Cover of The Snow Fell Three Gaves Deep by Allan Wolf

About the Book

Title: The Snow Fell Three Graves Deep
Published: 2020

Cover Story: Anyone Know Any Creepy Stories?
Drinking Buddy: ‘Timothy’
MPAA Rating: R (cannibalism)
Talky Talk: Tales that Witness Madness
Bonus Factors: Starvation
Bromance Status: Dinner Date

Cover Story: Anyone Know Any Creepy Stories?

It’s bleak, but we don’t totally get the impressions these people have been snacking on their compatriots. The title refers to the 18-foot snowfall that trapped them in the mountains (graves are traditionally six feet deep).

The Deal:

You all know the story. In 1846, a group of 89 settlers set out along the California Trail (not, as would have been more appropriate, the Organ Trail). Due to a run of bad leadership, poor decisions, and crummy luck, the party became stranded in the Sierra Nevada Mountains for over four months, the duration of the winter. When supplies ran out, the resorted to eating their cattle, their dogs, their clothing, and eventually, the human dead. The sensational nature of the events has captured our imagination and nightmares for centuries.

Told from the point of view of various party members, The Snow Fell Three Graves Deep, puts human faces on a tragic event.

Drinking Buddy: ‘Timothy’

Two pints of beer cheersing

Like most immigrant trains, the Donner Party was an eclectic, American slice of life: rich and poor, men and woman, old and young, immigrant and fifth generation, white and Native American, illiterate and scholar, families and loners, etc. There are nine point of view characters, not counting the oxen and the snow. And Hunger. Hunger is our narrator.

MPAA Rating: R (cannibalism)

Aside from the odd serial murderer or Satanist, people don’t eat human flesh unless they’re on the very brink of starvation. We all remember those planewrecked South American rugby players, or the desperate times during the siege of Stalingrad. They even say it happened at Jamestown. Cannibalism is the ultimate taboo, the universal no-no. But as our narrator, Hunger, tells us in gory detail, there’s only so much one body can take, only so much the human mind can endure. And when reading this, one has to ask…would I?

We like to think that they only ate those who had already starved or frozen. But history records that two Native American guides were murdered for their flesh. And who’s to say what else may have happened out there, with no witnesses?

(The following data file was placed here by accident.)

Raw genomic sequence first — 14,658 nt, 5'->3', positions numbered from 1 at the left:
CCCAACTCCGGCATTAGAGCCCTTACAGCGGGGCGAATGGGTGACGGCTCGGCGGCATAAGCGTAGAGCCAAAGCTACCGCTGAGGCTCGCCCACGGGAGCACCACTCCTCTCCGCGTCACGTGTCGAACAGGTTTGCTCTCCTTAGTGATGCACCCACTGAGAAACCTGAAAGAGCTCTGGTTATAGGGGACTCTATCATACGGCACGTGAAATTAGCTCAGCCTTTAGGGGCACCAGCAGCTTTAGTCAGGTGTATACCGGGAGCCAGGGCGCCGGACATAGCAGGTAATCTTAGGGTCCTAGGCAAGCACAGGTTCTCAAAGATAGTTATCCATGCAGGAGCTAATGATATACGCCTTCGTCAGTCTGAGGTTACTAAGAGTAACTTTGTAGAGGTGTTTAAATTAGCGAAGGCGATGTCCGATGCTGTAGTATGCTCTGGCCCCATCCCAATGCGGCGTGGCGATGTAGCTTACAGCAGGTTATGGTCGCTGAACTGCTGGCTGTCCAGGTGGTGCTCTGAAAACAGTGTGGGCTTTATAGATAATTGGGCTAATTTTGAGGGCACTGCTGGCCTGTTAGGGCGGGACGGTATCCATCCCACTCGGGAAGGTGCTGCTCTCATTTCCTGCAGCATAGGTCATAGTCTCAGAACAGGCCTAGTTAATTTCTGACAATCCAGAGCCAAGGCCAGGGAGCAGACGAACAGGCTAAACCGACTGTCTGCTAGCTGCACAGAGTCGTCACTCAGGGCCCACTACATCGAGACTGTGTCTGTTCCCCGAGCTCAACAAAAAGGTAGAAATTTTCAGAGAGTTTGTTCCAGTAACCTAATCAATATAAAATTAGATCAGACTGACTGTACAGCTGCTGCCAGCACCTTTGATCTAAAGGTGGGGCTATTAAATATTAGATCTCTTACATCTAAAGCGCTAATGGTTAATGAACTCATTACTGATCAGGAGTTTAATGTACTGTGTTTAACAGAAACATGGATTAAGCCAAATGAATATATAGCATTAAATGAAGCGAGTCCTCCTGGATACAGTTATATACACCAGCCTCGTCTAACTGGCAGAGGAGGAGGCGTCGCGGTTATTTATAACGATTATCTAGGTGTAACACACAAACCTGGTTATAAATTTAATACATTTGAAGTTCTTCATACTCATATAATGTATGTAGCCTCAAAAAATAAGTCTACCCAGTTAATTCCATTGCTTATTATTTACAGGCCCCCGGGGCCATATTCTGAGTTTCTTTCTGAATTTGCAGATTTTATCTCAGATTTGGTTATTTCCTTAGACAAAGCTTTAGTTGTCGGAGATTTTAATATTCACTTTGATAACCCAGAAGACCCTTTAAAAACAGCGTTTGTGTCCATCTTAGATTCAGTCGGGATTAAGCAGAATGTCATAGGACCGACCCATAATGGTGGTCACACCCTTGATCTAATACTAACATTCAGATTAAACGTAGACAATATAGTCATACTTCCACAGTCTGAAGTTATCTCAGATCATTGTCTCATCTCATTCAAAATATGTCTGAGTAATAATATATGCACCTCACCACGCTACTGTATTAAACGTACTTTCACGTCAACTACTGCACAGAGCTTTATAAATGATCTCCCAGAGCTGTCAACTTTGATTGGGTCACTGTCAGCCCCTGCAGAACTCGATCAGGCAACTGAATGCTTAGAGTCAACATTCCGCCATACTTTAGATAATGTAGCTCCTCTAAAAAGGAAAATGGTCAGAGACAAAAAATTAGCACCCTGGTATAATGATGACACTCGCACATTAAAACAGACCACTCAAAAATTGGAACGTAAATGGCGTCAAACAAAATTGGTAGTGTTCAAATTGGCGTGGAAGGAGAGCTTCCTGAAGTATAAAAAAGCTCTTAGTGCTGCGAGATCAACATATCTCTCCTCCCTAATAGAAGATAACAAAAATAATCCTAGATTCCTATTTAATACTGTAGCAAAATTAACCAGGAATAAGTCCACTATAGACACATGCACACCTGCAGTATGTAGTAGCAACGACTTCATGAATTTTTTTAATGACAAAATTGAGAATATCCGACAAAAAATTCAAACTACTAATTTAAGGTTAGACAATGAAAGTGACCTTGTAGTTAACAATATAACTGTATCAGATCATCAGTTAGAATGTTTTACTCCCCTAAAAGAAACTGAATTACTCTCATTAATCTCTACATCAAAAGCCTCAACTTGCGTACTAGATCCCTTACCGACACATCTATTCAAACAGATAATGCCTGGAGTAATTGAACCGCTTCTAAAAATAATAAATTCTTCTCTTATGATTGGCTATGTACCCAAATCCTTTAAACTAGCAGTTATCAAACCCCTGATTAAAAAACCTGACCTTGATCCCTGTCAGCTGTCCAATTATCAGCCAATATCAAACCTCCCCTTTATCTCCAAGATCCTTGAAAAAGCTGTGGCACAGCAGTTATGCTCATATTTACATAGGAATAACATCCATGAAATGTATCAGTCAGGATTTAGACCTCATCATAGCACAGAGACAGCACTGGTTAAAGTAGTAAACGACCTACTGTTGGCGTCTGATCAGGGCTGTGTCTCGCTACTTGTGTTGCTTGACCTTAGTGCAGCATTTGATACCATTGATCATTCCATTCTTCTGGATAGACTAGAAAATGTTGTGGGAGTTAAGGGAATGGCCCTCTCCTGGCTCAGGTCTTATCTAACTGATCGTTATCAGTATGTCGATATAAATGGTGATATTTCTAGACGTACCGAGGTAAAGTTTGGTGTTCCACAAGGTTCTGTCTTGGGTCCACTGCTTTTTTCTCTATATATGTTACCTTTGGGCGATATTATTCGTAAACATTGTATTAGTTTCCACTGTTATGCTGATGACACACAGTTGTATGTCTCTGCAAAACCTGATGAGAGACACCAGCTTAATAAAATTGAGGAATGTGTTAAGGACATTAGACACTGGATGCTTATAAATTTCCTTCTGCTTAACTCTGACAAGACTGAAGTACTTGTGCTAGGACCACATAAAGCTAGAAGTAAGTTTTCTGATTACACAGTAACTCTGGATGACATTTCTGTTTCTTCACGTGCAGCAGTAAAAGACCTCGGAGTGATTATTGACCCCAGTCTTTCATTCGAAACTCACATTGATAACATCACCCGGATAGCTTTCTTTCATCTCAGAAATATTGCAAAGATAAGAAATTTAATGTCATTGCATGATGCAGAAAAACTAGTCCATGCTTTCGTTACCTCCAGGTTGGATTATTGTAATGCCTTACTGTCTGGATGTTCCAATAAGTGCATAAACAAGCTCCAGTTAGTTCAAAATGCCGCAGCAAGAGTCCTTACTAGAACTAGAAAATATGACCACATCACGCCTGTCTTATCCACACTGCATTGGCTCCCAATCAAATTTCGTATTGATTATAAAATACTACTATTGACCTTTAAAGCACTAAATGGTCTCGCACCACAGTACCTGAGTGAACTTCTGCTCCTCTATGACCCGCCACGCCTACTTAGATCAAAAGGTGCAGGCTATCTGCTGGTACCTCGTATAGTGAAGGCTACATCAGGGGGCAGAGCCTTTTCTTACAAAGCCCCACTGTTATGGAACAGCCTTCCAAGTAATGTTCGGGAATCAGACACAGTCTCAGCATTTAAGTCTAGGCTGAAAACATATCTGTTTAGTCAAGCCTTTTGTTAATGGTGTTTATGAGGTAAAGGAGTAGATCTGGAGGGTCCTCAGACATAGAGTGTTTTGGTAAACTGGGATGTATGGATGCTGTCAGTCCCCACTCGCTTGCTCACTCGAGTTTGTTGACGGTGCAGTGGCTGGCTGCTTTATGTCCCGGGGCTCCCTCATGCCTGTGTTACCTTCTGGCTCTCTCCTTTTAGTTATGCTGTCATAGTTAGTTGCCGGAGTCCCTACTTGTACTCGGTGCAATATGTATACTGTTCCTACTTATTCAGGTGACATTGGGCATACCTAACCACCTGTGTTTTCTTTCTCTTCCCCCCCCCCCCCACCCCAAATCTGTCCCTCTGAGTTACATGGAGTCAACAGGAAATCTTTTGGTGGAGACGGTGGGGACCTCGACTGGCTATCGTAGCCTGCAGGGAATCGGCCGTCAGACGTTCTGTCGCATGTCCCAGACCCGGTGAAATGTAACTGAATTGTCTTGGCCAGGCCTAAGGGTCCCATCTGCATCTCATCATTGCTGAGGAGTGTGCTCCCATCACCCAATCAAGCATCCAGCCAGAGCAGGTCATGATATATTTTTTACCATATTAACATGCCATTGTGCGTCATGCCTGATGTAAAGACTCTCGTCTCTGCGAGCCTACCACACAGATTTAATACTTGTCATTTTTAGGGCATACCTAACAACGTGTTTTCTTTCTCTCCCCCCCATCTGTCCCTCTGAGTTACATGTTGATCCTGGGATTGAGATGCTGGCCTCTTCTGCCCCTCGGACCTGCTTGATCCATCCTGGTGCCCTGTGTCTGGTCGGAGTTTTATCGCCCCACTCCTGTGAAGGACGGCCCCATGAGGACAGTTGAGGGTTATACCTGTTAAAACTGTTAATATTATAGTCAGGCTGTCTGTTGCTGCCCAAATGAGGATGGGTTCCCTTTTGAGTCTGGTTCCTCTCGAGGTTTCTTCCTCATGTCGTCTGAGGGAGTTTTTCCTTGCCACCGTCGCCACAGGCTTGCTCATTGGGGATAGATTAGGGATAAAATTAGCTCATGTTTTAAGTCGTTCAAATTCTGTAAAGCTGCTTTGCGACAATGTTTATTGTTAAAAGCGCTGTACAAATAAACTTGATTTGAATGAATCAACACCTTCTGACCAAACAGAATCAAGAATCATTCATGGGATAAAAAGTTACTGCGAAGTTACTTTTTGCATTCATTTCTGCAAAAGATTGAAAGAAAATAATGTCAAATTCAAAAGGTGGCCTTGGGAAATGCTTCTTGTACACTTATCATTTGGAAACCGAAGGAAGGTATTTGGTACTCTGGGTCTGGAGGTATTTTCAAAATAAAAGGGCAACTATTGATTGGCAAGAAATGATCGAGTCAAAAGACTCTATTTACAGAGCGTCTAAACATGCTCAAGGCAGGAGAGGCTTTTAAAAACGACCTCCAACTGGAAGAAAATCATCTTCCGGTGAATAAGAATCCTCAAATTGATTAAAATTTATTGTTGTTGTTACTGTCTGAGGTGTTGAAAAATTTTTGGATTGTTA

Talky Talk: Tales that Witness Madness

I’ve always liked this unconventional author. He’s written similar stories about the Lewis and Clark expedition and the Titanic. Wolf certainly does his research, including over forty pages of notes. He likes odd point of view characters, such as Hunger here or the iceberg that took out the Titanic. While I’d forgotten his name, I recognized his unique style immediately. Definitely going to reread some of his older works soon.

The author did a great job of making historical figures come to life: a female botanist forced to eat her specimens and burn her books. A pompous politician, exiled from the party for killing a man. Two forcibly Christianized Native Americans who believe the white people consider them part of the group. A young man and woman, whose burgeoning romance is cut off by the tragedy. An orphan, desperately trying to save his beloved oxen. A mother determined to have a Christmas celebration for her kids. A murderer, haunted by the ghost of a man he abandoned to die on the trail. The author admits he had to take certain liberties in writing their stories, but it makes for compelling reading.

Bonus Factor: Starvation

Bowl of Indian food with naan bread next to it

Our narrator, Hunger, doesn’t pull any punches when it comes to grizzly descriptions. First, we learn what hunger does to the body, how it starts digesting fats, then muscles, then cannibalizing the lesser organs. And of course, we learn just which body parts provide which nutrients: protein from the muscles, sugars from the brain, etc. In once scene, a woman reflects on what a beautiful heart her late husband had…as she watches it roast on a stick. I’d probably keep this book away from younger readers.

Bromance Status: Dinner Date

The years have kind of turned the Donner Party into a punchline, with jokes and even a board game resulting from the dark humor. But Wolf makes us realize that over forty people died horribly that winter and they deserve our respect. I plant to revisit this book again.

Perhaps over a meal of liver and fava beans…

Literary Matchmaking

A Trick of the Light

For another book with an unconventional, sinister narrator, read A Trick of the Light, by Lois Metzger.

Under A Painted Sky

For a slightly less upsetting Western, pick up Stacey Lee’s Under a Painted Sky.

The Game of Love and Death

The Game of Love and Death, by Martha Brockenbrough, is another chilling story set in the past.

FTC full disclosure: I received neither money nor bare bones rations for writing this review. The Snow Fell Three Graves Deep is available now.

Brian wrote his first YA novel when he was down and out in Mexico. He now lives in Missouri with his wonderful wife and daughter. He divides his time between writing and working as a school librarian. Brian still misses the preachy YA books of the eighties.